Review by C.J. Bunce
If you’re in sync with Joseph Kosinski’s latest science fiction flick Oblivion, you may find yourself thinking about it days after you watched it. Who exactly was (or will be) Jack Harper (Tom Cruise), his companion Vica (Andrea Risenborough), and the new arrival Julia (played by Bond girl Olga Kurylenko? How do you know what is real and what is not? A science fiction film can do something entirely new, or it can mix together quintessential science fiction elements in a new way. Last summer’s moderately well-received Oblivion, now available on Blu-ray and DVD, is the latter. It is a good mix of many things that ultimately serve to continue to prove that Tom Cruise knows how to pick scripts that entertain.
Oblivion is post-apocalyptic, but without the dismal brown tones of most films in that genre. It contains typical science fiction warning signs, including the age-old “beware of technology,” but also asks the question “are you sure you want to promulgate drone technologies?” It mixes action and sci-fi in a visually impressive way. But it does a lot more.
At one level Oblivion would have been marketed better as a futuristic Top Gun follow-up. Cruise plays Jack Harper, Tech-49, a technician on the destroyed remnant of planet Earth, repairing drones that attempt to remove “Scavs” from the planet. Who and what scavs are is important to the story. To make these repairs he must leave his satellite home each day in an impressive double-seat, dragonfly-inspired vehicle. This includes some great aerial dogfights with the drones, which are the best action scenes in the film. What Harper learns on one of these missions, and the rebellious path he has already chosen to take, sets him out on an unusual quest to understand his true self. In a non-genre film, this might be an overdone story model. In sci-fi it takes on a different meaning. Think Terminator meets Matrix meets Planet of the Apes (you may even see the Statue of Liberty in one brief scene), but far more subtle. And along with the Top Gun feel of his spacecraft, you can almost hear Kenny Loggins’ “Highway to the Danger Zone” while he races off on his future motorbike.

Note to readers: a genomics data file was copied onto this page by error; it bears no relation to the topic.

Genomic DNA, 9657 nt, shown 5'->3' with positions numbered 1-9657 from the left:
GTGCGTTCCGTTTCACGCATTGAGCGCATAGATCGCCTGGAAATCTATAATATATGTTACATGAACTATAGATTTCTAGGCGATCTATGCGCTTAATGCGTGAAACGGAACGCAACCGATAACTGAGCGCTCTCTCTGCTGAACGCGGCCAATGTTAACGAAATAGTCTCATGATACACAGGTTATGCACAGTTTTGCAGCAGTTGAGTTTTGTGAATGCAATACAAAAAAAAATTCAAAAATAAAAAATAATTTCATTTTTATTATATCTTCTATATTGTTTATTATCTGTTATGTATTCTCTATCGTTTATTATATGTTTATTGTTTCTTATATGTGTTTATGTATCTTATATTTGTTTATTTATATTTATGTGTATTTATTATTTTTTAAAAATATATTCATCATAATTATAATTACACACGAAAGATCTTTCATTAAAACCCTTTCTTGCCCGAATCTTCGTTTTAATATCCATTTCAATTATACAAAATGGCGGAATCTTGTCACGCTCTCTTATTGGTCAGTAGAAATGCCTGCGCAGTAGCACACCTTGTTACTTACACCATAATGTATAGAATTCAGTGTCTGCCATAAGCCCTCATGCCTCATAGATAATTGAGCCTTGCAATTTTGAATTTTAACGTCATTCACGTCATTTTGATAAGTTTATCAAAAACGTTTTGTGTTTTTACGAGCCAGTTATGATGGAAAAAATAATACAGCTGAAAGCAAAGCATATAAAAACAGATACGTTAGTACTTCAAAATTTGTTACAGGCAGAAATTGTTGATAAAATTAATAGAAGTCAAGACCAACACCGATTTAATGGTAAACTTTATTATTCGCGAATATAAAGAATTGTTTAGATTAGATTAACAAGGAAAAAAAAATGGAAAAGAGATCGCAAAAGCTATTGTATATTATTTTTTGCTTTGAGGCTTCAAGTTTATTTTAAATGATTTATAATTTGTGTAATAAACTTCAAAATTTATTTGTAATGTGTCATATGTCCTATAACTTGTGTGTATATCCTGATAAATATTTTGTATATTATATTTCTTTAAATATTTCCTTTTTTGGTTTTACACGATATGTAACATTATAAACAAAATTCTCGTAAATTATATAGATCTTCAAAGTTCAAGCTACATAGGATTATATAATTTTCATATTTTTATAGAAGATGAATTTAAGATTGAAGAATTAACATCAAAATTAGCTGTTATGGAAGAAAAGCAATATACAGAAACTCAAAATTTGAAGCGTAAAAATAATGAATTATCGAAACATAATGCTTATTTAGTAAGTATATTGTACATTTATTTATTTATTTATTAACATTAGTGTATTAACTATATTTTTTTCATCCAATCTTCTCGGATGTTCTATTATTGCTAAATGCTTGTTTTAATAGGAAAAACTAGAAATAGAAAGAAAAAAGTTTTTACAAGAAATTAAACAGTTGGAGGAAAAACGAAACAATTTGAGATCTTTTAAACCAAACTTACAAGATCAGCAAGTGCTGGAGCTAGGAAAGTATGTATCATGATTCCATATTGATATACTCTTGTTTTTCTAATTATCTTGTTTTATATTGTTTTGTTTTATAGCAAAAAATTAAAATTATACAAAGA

Yet the locations, from the Tet controllers orbiting Earth to the satellite home to the world that remains after Earth’s oblivion—are all beautiful creations, especially in contrast to the typical dirty world of alien invasion films with a similar story like Neil Blomkamp’s District 9. Tron: Legacy director Joseph Kosinski proves again he knows how to create a believable future setting.
Karl Gajdusek and Michael Arndt’s story doesn’t disappoint. Like any slow-building sci-fi story, the audience is smart enough to know that what we’re seeing really isn’t what is happening. Cruise’s Harper first realizes this when he dreams of a woman that he feels to be more memory than dream. You may even ask repeatedly throughout the movie as you anticipate what in this world is going to give, where this fits into sci-fi—what is the secret that hasn’t yet been revealed? But while you’re trying to figure out what surprises are coming, be prepared for a visual treat.
The home release includes only about an hour of features, including under 5 minutes of deleted scenes, but the visuals come through briliantly even on the DVD version. Kosinski and Cruise also provide a commentary track. Of the several sci-fi films previewed here at borg.com last year, this is definitely on the list of films you should make sure you add to your Netflix queue.